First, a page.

Water companies in Wales to seek bill rises of more than 40%

Two water companies which serve Wales want to put their prices up by more than 40% over the next five years, new figures show. Hafren Dyfrdwy will ask for a 56% rise while Dŵr Cymru will ask for a whopping 43% increase in customers' bills over the next five years.

Water companies will meet with Ofwat this week to discuss what companies can charge between 2025 and 2030. Firms say price increases will help them pay to replace leaking pipes and reduce sewage discharges into rivers and seas.

Consumer Council for Water (CCW) has compiled a list of the figure each water company wants to increase its bills by. Both Welsh providers are in the middle of the range with their proposed bills estimated to rise by more than £200, when adjusted for inflation, over the period. Southern Water is asking for the biggest jump of 91% while South Staffordshire and Cambridge Water asking for the lowest rise of 24%.

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Water companies have been heavily criticised for widespread leaks and the amount of sewage being discharged. Over the previous weekend in Wales sewage alerts were issued for 19 beach and seafront destinations due to pollution from storm sewage or given a poor water classification. Surfers Against Sewage published the alerts on its website on Saturday, May 18. Later that afternoon lifeguards at Barry Island told swimmers to leave the sea due to concerns about water quality. Dŵr Cymru later said the alert was incorrect.

Mike Keil, chief executive of the CCW, said bill rises were "going to come as a massive surprise to people". He said: "People do want to see improvements, they do understand that takes investment, but I think the scale of what’s being proposed here is going to come as a real shock and this is why water companies have double down on their efforts to explain what people are getting for their money."

Lia Moutselou, CCW's senior leader for Welsh policy, added: "These proposed bill rises would heap enormous pressure on households in Wales that are only just about managing or already unable to afford their water bill. It’s seriously concerning that such a small percentage of households feel what is being proposed is affordable, according to the companies’ own research.

"Customers want to see water companies taking better care of the environment. They understand there is a price attached to that but people need to see and experience a difference in the service they and their environment receive.”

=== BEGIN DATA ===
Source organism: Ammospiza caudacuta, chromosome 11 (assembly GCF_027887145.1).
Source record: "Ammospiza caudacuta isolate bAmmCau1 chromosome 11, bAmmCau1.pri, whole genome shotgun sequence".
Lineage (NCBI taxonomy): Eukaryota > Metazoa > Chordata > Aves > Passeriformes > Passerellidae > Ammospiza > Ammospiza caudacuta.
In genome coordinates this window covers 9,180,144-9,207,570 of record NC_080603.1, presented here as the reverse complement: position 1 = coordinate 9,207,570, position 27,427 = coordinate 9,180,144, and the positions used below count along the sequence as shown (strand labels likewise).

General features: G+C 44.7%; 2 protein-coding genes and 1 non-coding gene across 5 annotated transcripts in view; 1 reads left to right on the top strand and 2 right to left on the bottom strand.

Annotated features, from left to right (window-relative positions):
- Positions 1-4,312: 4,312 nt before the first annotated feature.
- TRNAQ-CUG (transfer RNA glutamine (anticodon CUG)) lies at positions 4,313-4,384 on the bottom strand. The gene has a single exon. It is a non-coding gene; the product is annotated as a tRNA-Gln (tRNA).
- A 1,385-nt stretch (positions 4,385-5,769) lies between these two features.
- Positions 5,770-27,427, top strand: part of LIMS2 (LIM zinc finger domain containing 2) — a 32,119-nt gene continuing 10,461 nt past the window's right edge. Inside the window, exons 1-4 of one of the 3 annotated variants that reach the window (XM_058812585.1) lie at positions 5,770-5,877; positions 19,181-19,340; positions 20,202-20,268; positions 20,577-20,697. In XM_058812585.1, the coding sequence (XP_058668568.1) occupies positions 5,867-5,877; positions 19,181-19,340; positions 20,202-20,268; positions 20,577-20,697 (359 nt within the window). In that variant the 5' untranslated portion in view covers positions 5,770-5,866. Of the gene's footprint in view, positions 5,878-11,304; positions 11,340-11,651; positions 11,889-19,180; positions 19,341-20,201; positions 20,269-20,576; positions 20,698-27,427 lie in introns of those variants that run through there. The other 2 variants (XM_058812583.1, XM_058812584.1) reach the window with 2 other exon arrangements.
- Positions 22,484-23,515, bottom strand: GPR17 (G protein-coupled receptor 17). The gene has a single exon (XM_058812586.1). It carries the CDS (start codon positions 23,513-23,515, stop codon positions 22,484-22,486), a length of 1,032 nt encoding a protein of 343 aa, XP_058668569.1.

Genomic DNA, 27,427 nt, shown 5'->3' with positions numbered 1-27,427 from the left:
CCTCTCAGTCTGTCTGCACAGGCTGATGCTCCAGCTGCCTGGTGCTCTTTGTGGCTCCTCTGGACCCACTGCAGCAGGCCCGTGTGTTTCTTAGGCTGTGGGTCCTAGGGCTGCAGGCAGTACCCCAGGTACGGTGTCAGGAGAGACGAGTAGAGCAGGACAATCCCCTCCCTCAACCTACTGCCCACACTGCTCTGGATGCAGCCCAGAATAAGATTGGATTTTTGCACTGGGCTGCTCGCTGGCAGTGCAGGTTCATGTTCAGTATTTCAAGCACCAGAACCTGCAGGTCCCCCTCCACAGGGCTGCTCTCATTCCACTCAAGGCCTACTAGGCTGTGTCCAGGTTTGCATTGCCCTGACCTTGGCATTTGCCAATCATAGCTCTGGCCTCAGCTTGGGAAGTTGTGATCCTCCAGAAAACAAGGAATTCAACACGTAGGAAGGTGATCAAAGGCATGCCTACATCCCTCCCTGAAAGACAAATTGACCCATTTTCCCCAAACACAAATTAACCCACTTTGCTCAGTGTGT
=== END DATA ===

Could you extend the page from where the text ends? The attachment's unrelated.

James Jesic, Managing Director of Hafren Dyfrdwy, said: “The Hafren Dyfrdwy water and wastewater bill continues to be the lowest in Wales and we remain committed to keeping the bill affordable. During the past few years, we have kept our bill as low as possible and like many businesses we’re seeing rising costs as well as making increased investment to a secure water supply for generations to come.

“We understand that any increase in household bills can be worrying, which is why there is help available to customers who may need it. A range of support packages are available such as the Here2Help Scheme and we have extended our financial support to help 40% more customers this year.”

The list of proposed price hikes (all figures are estimates for average bills but costs will vary depending on a property's rateable value):

  • Southern Water: 91% increase to £915 a year (after inflation) by 2030

  • Thames Water: 59% to £749

  • Hafren Dyfrdwy: 56% to £676

  • Severn Trent: 50% to £657

  • Wessex Water: 50% to £822

  • Yorkshire Water: 46% to £682

  • Dŵr Cymru: 43% to £702

  • United Utilities: 38% to £666

  • South East Water: 35% £330

  • Pennon: 33% to £644

  • Portsmouth Water: 31% to £157

  • SES: 30% to £315

  • Anglian Water: 29% to £682

  • Northumbrian Water and Essex & Suffolk Water: 26% to £530

  • Affinity Water: 25% to £294

  • South Staffs & Cambridge Water: 24% to £221

A Dwr Cymru spokesman said: “We submitted our plans to Ofwat last year as part of the five-year business planning process. We outlined our proposal to invest £4bn to improve service between 2025 and 2030 to deal with some of the increasing challenges we’re facing in terms of climate change, customer expectations, and increasing environmental obligations.

“Our plans outlined the need to increase customer bills to support these changes. As a not-for-profit company every penny of customers’ bills goes towards maintaining and improving our services and any financial surplus is used to accelerate investment and provide social tariffs for those customers who struggle to make ends meet.

“We will always aim to keep our bills as low as possible but we also have to invest to improve services for today’s customers and also avoid storing up further problems for future generations. Ofwat will give their initial feedback on our plans in June before making a final decision at the end of the year. Only after these decisions are made will we be certain of potential future price rises.”